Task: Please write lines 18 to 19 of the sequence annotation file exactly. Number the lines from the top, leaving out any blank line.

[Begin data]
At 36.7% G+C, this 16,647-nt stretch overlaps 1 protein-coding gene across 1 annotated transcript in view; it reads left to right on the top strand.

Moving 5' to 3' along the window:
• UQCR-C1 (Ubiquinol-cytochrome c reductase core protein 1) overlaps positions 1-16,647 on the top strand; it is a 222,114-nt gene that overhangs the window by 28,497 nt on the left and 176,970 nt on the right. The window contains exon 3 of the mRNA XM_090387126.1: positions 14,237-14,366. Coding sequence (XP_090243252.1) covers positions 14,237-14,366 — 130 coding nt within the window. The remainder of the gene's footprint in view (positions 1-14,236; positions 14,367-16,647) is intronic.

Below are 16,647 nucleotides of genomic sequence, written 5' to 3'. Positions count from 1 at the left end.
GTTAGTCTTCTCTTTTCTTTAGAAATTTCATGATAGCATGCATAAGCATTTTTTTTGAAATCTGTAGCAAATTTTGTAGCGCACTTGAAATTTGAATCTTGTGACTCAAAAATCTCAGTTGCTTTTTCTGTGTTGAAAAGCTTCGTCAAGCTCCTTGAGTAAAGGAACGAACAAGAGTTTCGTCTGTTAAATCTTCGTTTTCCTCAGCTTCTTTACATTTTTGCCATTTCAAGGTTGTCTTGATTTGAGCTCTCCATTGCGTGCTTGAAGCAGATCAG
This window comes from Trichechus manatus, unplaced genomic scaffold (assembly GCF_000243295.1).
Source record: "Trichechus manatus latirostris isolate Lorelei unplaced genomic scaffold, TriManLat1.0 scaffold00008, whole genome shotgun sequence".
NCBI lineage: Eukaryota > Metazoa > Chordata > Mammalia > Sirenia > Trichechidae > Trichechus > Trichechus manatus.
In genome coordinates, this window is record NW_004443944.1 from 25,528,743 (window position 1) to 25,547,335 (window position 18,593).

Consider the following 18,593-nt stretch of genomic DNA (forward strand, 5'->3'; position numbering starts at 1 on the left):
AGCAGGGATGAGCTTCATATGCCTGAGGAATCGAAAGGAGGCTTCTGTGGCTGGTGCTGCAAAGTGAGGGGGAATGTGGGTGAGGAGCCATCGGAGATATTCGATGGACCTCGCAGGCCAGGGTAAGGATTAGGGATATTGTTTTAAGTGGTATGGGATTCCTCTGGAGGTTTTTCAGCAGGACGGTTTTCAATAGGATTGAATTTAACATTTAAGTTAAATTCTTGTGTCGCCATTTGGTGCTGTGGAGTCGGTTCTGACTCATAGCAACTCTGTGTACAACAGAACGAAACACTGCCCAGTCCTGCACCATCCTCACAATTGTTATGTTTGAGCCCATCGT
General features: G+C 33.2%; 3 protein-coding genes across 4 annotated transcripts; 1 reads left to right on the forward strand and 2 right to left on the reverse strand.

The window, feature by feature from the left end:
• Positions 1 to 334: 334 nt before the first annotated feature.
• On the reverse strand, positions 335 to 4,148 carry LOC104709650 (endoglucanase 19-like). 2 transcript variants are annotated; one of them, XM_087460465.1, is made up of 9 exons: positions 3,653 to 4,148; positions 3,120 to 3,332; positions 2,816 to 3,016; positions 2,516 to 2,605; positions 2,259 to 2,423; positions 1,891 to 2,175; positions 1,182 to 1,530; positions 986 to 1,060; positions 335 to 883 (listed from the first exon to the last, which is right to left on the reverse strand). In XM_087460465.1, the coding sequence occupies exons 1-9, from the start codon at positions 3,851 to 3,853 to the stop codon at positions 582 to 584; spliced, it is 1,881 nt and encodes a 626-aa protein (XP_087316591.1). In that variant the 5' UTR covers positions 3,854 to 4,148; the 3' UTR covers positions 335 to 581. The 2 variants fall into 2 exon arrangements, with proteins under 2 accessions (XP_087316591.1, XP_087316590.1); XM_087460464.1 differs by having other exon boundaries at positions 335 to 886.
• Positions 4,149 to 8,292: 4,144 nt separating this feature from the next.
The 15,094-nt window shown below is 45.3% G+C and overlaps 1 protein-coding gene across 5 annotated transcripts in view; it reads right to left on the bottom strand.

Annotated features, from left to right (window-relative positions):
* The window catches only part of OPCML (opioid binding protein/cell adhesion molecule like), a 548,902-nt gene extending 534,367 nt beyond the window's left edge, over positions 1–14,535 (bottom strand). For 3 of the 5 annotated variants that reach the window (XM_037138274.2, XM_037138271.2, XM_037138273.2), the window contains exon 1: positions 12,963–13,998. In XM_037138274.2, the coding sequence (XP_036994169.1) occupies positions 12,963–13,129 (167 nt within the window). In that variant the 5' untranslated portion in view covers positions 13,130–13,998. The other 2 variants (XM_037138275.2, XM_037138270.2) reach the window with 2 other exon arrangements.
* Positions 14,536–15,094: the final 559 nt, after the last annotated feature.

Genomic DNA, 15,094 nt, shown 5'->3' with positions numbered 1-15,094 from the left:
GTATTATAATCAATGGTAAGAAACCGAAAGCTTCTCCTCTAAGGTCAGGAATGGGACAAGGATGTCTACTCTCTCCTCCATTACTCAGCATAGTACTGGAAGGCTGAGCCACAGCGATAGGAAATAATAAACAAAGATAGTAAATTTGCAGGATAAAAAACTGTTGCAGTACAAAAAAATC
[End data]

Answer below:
Annotated features, from left to right (window-relative positions):
* The window catches only part of OPCML (opioid binding protein/cell adhesion molecule like), a 548,902-nt gene extending 534,367 nt beyond the window's left edge, over positions 1–14,535 (bottom strand). For 3 of the 5 annotated variants that reach the window (XM_037138274.2, XM_037138271.2, XM_037138273.2), the window contains exon 1: positions 12,963–13,998. In XM_037138274.2, the coding sequence (XP_036994169.1) occupies positions 12,963–13,129 (167 nt within the window). In that variant the 5' untranslated portion in view covers positions 13,130–13,998. The other 2 variants (XM_037138275.2, XM_037138270.2) reach the window with 2 other exon arrangements.